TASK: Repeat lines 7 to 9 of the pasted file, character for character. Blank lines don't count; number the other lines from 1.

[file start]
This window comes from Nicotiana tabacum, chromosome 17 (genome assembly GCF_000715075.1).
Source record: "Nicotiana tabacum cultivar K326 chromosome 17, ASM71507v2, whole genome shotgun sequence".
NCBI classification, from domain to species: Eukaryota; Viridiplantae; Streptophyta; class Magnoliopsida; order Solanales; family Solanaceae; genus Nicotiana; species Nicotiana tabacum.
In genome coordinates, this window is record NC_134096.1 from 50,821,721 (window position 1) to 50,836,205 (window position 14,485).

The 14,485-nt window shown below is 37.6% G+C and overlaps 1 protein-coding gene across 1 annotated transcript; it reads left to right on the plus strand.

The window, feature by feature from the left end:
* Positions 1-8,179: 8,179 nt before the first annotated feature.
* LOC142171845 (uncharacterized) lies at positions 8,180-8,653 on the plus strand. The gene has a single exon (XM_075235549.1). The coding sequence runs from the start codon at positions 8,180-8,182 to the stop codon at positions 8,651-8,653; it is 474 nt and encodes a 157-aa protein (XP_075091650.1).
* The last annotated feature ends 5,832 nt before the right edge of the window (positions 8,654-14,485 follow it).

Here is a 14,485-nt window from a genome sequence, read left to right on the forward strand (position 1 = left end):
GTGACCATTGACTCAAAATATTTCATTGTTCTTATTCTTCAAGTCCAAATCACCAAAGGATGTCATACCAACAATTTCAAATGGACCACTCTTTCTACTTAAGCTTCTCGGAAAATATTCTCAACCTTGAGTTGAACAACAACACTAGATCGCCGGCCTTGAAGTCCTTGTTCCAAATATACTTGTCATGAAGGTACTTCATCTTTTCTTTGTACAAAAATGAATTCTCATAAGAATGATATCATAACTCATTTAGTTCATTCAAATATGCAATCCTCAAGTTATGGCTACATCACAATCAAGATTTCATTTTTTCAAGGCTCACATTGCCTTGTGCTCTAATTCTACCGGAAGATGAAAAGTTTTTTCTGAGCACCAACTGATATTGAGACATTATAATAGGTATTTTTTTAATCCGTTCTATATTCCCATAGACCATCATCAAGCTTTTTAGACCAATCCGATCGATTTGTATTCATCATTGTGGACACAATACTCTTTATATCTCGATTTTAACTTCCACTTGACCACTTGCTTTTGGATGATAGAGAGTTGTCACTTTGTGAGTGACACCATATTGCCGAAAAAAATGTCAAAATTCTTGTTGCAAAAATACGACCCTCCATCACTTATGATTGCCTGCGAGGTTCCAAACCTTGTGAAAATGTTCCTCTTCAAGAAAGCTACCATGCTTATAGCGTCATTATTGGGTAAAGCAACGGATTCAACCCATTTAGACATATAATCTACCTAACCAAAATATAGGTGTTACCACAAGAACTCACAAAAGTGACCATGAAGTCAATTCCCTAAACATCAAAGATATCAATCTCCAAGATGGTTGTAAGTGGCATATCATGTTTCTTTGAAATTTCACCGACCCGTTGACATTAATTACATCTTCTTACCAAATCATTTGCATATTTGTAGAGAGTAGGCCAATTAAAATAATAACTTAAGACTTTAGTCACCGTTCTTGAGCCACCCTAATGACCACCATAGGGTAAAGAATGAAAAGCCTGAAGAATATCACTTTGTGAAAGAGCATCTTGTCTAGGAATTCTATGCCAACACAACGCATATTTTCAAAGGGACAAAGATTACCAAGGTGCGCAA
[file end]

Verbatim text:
* Positions 1-8,179: 8,179 nt before the first annotated feature.
* LOC142171845 (uncharacterized) lies at positions 8,180-8,653 on the plus strand. The gene has a single exon (XM_075235549.1). The coding sequence runs from the start codon at positions 8,180-8,182 to the stop codon at positions 8,651-8,653; it is 474 nt and encodes a 157-aa protein (XP_075091650.1).
* The last annotated feature ends 5,832 nt before the right edge of the window (positions 8,654-14,485 follow it).